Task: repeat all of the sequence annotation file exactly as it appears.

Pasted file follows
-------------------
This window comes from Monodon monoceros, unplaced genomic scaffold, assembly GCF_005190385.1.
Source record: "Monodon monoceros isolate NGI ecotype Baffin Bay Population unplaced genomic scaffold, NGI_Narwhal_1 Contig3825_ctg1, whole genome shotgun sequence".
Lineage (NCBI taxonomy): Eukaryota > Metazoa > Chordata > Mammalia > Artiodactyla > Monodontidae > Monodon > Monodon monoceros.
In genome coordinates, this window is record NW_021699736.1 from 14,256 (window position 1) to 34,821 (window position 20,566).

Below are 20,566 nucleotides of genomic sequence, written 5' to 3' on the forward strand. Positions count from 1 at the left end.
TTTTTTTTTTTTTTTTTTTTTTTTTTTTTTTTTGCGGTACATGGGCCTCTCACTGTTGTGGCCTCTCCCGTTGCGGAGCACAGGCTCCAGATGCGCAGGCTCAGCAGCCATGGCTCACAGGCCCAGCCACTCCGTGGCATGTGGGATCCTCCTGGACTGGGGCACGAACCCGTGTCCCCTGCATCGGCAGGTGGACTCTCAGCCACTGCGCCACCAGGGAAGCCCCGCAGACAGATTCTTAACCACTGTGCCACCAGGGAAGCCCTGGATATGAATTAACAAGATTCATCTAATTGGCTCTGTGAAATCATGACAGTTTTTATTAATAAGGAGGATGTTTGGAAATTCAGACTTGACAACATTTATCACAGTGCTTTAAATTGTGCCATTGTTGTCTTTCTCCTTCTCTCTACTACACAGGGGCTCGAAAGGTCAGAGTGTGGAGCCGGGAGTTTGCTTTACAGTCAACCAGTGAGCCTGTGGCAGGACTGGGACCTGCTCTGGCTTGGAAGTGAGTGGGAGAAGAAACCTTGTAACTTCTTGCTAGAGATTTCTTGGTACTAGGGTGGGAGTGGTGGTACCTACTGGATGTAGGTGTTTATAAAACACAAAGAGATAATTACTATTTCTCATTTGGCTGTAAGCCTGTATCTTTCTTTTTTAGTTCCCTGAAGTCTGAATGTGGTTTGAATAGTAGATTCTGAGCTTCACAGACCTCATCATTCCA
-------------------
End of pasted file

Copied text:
This window comes from Monodon monoceros, unplaced genomic scaffold, assembly GCF_005190385.1.
Source record: "Monodon monoceros isolate NGI ecotype Baffin Bay Population unplaced genomic scaffold, NGI_Narwhal_1 Contig3825_ctg1, whole genome shotgun sequence".
Lineage (NCBI taxonomy): Eukaryota > Metazoa > Chordata > Mammalia > Artiodactyla > Monodontidae > Monodon > Monodon monoceros.
In genome coordinates, this window is record NW_021699736.1 from 14,256 (window position 1) to 34,821 (window position 20,566).

Below are 20,566 nucleotides of genomic sequence, written 5' to 3' on the forward strand. Positions count from 1 at the left end.
TTTTTTTTTTTTTTTTTTTTTTTTTTTTTTTTTGCGGTACATGGGCCTCTCACTGTTGTGGCCTCTCCCGTTGCGGAGCACAGGCTCCAGATGCGCAGGCTCAGCAGCCATGGCTCACAGGCCCAGCCACTCCGTGGCATGTGGGATCCTCCTGGACTGGGGCACGAACCCGTGTCCCCTGCATCGGCAGGTGGACTCTCAGCCACTGCGCCACCAGGGAAGCCCCGCAGACAGATTCTTAACCACTGTGCCACCAGGGAAGCCCTGGATATGAATTAACAAGATTCATCTAATTGGCTCTGTGAAATCATGACAGTTTTTATTAATAAGGAGGATGTTTGGAAATTCAGACTTGACAACATTTATCACAGTGCTTTAAATTGTGCCATTGTTGTCTTTCTCCTTCTCTCTACTACACAGGGGCTCGAAAGGTCAGAGTGTGGAGCCGGGAGTTTGCTTTACAGTCAACCAGTGAGCCTGTGGCAGGACTGGGACCTGCTCTGGCTTGGAAGTGAGTGGGAGAAGAAACCTTGTAACTTCTTGCTAGAGATTTCTTGGTACTAGGGTGGGAGTGGTGGTACCTACTGGATGTAGGTGTTTATAAAACACAAAGAGATAATTACTATTTCTCATTTGGCTGTAAGCCTGTATCTTTCTTTTTTAGTTCCCTGAAGTCTGAATGTGGTTTGAATAGTAGATTCTGAGCTTCACAGACCTCATCATTCCA